New Water Fees and Rates Hit Multi-Family Tenants Harder in Marion

By Dave Franzman, Reporter

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By Dave Franzman

MARION, Iowa — All Marion residents will see an increase in both city water and sanitary sewer rates this spring. But those who live in multifamily units like apartments or even mobile home parks will end up paying more.

That’s because the city is changing the way service fees are calculated.

Marion operates its own water system, but pays Cedar Rapids to treat wastewater. Utility officials say the bill for that service has gone up 250% since 2007. Right now, the city charges $7.00 per month, per water meter to provide service to each customer. The new fee structure will boost that to $8.00. But the real change for multifamily residents is the city will now charge that fee per unit and not per meter.

Every single family home in Marion has a water meter. But apartment buildings, some with dozens of units, also have just one meter and pay the service fee based on that.

Ryan Miller, public services director for Marion, said the change is a case of fairness. As the city looked at the need to raise rates, it realized individual apartment tenants were probably paying 30 to 40 percent less for water and sewer services compared to single family homes. Miller said the city expected to hear from apartment owners, and tenants, when it decided to change the way it calculated the fee.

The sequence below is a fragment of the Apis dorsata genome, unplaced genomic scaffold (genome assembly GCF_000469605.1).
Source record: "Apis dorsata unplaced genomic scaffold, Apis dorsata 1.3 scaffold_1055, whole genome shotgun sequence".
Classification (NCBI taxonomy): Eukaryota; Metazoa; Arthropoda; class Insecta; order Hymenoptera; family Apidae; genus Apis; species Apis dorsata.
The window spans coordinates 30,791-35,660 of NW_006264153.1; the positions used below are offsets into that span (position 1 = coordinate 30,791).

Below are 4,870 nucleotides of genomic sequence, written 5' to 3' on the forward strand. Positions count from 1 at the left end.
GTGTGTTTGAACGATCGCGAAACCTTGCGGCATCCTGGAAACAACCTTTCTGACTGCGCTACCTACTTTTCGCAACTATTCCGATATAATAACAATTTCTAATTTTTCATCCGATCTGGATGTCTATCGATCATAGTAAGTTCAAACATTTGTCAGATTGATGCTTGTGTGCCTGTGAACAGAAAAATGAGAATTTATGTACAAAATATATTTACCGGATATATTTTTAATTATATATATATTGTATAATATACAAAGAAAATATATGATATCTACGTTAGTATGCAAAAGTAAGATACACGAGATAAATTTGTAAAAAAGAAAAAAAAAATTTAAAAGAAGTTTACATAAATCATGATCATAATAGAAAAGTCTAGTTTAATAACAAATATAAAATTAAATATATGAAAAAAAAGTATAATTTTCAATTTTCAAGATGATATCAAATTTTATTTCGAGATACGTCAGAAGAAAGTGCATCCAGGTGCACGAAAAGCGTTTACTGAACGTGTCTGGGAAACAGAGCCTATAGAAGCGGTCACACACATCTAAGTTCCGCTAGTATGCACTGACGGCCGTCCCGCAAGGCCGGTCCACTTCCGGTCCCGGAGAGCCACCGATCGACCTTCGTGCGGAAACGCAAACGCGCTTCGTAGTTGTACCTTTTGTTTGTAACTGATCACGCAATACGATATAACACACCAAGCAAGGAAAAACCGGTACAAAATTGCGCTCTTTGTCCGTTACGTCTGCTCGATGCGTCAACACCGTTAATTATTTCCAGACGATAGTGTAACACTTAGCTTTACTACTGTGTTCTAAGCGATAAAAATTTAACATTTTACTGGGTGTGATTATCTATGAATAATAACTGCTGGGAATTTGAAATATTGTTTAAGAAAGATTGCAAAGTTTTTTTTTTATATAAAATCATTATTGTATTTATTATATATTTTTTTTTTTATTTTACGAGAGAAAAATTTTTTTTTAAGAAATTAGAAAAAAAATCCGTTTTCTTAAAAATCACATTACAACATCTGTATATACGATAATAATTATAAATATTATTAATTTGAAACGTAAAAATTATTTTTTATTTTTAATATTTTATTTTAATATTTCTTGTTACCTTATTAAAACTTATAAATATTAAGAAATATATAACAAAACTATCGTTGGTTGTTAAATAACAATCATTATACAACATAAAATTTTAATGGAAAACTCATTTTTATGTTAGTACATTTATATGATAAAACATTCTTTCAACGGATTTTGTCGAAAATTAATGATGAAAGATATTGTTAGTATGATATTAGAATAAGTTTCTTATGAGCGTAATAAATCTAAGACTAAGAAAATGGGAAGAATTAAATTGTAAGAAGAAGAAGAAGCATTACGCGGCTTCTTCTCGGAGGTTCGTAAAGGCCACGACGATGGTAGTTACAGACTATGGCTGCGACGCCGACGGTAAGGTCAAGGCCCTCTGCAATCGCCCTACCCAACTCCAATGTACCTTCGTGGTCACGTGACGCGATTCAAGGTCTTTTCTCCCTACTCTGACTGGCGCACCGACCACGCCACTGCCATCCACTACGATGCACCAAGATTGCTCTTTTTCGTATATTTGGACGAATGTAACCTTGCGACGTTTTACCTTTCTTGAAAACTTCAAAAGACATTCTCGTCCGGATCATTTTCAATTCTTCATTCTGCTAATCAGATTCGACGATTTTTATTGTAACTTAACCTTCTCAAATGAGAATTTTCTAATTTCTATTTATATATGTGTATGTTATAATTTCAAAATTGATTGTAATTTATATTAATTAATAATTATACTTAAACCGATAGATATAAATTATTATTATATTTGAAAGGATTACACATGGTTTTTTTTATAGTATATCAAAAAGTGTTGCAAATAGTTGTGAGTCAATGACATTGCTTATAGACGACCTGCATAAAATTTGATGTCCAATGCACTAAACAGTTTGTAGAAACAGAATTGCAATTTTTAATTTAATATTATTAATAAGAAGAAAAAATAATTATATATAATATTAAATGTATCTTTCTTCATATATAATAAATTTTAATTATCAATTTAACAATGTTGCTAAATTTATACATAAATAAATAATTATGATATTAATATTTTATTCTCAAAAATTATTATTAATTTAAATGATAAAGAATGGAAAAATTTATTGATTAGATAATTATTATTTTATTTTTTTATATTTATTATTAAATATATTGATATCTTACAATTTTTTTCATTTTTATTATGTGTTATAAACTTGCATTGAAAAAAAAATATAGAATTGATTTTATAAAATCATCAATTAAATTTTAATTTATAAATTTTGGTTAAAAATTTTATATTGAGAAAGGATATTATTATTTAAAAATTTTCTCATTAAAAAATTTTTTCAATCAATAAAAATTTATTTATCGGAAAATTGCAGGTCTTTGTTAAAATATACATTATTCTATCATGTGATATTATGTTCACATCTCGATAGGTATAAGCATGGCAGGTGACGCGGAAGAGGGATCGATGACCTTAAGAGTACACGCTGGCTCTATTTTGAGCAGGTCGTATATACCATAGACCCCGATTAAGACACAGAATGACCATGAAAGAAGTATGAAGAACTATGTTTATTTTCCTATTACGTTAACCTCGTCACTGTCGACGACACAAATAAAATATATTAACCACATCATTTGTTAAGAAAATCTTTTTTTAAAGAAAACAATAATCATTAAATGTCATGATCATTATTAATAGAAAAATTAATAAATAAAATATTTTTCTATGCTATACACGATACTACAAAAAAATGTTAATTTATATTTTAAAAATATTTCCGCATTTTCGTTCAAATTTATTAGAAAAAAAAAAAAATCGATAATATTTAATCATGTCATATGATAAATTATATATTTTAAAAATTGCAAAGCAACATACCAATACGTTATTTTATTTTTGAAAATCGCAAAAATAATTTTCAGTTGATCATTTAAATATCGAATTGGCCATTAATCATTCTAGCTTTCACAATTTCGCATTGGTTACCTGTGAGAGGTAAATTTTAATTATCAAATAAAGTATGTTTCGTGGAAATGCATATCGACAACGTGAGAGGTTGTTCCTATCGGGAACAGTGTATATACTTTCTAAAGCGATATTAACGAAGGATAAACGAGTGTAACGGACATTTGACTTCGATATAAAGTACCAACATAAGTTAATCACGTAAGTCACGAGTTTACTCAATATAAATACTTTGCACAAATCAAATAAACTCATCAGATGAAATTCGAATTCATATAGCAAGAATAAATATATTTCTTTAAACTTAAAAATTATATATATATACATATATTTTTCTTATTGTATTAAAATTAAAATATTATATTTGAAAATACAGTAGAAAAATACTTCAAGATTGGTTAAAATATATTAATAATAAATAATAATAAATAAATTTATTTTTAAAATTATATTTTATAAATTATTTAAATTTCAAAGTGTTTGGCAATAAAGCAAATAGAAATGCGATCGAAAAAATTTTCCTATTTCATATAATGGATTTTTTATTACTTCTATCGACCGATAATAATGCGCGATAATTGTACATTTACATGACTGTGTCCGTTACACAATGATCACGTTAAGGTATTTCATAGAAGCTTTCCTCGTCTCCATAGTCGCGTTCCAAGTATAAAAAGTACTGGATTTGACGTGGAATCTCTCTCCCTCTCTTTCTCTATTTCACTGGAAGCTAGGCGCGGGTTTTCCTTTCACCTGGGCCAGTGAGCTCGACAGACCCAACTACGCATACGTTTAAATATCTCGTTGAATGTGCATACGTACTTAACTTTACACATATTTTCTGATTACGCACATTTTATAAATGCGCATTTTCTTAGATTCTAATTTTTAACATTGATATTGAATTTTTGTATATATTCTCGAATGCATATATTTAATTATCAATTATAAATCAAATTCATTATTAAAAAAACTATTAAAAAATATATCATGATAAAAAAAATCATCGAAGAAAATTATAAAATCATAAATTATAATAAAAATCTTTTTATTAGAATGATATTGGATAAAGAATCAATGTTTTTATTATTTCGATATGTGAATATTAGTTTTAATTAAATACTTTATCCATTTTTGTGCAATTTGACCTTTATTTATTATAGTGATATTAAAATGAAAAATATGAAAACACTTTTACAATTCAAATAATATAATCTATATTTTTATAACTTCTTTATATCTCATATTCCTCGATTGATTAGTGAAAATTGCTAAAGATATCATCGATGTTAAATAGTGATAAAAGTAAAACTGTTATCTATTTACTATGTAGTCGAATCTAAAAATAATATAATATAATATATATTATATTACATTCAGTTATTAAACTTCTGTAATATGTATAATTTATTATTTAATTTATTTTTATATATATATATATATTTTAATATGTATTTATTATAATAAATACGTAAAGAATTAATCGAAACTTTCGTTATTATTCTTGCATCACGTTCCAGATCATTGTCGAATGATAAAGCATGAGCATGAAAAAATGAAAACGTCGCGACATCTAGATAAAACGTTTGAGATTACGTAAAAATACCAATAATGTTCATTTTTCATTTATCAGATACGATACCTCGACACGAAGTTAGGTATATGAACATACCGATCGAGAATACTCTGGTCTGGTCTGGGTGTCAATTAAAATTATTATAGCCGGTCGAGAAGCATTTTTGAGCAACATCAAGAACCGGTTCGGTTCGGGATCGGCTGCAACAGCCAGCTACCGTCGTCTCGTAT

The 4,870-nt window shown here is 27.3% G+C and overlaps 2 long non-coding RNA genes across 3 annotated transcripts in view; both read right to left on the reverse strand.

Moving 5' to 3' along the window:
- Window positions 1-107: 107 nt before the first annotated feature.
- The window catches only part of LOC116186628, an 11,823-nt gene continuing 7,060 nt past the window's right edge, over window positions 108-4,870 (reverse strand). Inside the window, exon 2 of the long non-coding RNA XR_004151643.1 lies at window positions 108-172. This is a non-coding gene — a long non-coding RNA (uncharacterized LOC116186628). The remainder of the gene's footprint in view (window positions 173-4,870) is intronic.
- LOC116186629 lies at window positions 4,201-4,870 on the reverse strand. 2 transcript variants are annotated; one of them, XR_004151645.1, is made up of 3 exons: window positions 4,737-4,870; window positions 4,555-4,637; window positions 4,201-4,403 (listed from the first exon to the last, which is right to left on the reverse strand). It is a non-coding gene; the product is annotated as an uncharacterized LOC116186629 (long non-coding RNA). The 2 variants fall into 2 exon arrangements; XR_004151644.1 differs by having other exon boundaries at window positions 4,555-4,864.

“It is a significant increase for the multifamily dwelling owners. We’re trying to level out the increases across the board not only for single family residents, but also the multifamily.” Miller said.

Mike Dricken, an apartment building owner who has two four-plex units in Marion, said when he got the letter from the city about the increases, he wasn’t happy. But he was also worried about some of his tenants who live on fixed incomes or get rental assistance.

Dricken pays just the single $7.00 service fee now for water and sewer service to each of his buildings. The service fee hike probably means an extra $25.00 a month in fees plus the higher rates for water and sewer. Like most landlords, Dricken pays for the water and sewer and gets it back in the rent. He said he’s probably going to have to raise rents to adjust for the higher rates and fees.

“Eight dollars on a $100-thousand dollar income home is nothing. But when you’re on a fixed income or maybe making $20,000 a year, that’s $300 dollars a year more and that’s a serious increase,” Dricken said.

Miller said if the city hadn’t change the way it calculates the service fee from per meter to per unit, then the rates might have needed to go up 20 to 30 percent.

The city council in Marion has approved two readings of the new sewer and water rates. A third, and final vote, is set for the council meeting on March 7th. If passed, the new service fee would take effect April 1st. The new sewer and water rates would show up on bills after July 1st.

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